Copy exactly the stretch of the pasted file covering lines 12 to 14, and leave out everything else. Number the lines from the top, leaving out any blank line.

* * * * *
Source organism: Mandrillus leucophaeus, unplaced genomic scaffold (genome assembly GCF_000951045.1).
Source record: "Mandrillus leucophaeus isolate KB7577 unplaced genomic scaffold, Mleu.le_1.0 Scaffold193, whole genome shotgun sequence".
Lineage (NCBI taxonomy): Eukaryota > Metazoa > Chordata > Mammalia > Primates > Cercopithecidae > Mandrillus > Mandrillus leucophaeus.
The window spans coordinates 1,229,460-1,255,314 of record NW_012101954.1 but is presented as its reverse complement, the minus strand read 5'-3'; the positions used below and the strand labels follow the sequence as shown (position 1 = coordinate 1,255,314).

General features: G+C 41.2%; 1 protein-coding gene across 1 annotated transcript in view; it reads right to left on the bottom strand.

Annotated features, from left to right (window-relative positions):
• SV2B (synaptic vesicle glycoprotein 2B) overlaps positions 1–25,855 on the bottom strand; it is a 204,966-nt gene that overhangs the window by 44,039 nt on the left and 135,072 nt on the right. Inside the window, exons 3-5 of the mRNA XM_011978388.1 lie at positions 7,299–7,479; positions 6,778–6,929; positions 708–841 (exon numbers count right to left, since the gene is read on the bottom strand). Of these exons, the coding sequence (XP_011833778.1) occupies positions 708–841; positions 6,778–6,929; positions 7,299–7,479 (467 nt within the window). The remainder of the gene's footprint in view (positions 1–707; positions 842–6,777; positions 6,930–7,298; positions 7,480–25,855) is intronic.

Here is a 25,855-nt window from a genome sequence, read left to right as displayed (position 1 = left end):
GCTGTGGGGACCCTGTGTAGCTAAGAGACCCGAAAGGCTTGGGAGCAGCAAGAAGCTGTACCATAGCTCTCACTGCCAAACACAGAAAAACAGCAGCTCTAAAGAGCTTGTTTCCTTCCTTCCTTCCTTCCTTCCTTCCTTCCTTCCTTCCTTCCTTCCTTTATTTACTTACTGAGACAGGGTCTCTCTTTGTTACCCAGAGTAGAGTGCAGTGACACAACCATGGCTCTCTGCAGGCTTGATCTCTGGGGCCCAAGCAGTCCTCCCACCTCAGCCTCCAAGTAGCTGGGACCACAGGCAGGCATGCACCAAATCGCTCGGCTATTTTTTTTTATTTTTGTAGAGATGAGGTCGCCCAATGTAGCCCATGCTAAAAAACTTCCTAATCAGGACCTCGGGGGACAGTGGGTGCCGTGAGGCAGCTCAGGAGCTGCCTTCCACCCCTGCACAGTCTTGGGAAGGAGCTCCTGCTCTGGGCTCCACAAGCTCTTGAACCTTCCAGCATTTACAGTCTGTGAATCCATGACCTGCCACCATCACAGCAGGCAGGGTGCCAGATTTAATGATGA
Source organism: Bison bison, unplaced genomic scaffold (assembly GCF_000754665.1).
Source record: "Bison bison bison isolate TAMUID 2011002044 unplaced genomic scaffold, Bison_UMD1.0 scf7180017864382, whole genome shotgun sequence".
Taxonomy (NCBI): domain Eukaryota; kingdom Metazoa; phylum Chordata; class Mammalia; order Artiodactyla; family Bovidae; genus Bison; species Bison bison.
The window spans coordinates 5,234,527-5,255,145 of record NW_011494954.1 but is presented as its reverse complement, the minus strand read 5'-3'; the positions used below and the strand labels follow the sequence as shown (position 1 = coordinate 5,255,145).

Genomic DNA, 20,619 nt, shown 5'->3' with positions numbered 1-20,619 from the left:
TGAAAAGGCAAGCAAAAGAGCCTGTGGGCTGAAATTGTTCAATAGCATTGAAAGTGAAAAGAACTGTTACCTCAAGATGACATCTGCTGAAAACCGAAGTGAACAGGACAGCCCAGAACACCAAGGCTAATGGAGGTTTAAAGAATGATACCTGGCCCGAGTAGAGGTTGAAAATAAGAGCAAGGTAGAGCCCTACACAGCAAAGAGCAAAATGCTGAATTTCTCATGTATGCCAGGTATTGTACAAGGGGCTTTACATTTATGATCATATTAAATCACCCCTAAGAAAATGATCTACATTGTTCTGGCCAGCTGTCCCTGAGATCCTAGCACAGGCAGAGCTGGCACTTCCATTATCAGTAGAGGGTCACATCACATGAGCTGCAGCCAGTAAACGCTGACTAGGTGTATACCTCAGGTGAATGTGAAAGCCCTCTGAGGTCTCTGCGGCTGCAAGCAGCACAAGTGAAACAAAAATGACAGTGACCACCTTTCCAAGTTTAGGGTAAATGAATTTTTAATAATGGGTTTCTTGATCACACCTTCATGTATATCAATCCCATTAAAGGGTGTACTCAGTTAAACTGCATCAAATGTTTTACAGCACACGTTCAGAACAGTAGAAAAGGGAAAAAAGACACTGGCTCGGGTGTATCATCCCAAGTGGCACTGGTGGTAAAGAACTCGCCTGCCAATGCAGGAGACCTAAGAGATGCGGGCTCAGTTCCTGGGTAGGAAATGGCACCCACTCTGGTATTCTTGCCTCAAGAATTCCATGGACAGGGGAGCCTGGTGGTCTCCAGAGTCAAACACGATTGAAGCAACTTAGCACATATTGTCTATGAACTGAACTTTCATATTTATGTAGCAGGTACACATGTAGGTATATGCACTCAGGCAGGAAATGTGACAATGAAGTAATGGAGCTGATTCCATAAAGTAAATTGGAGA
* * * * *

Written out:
Taxonomy (NCBI): domain Eukaryota; kingdom Metazoa; phylum Chordata; class Mammalia; order Artiodactyla; family Bovidae; genus Bison; species Bison bison.
The window spans coordinates 5,234,527-5,255,145 of record NW_011494954.1 but is presented as its reverse complement, the minus strand read 5'-3'; the positions used below and the strand labels follow the sequence as shown (position 1 = coordinate 5,255,145).

Genomic DNA, 20,619 nt, shown 5'->3' with positions numbered 1-20,619 from the left: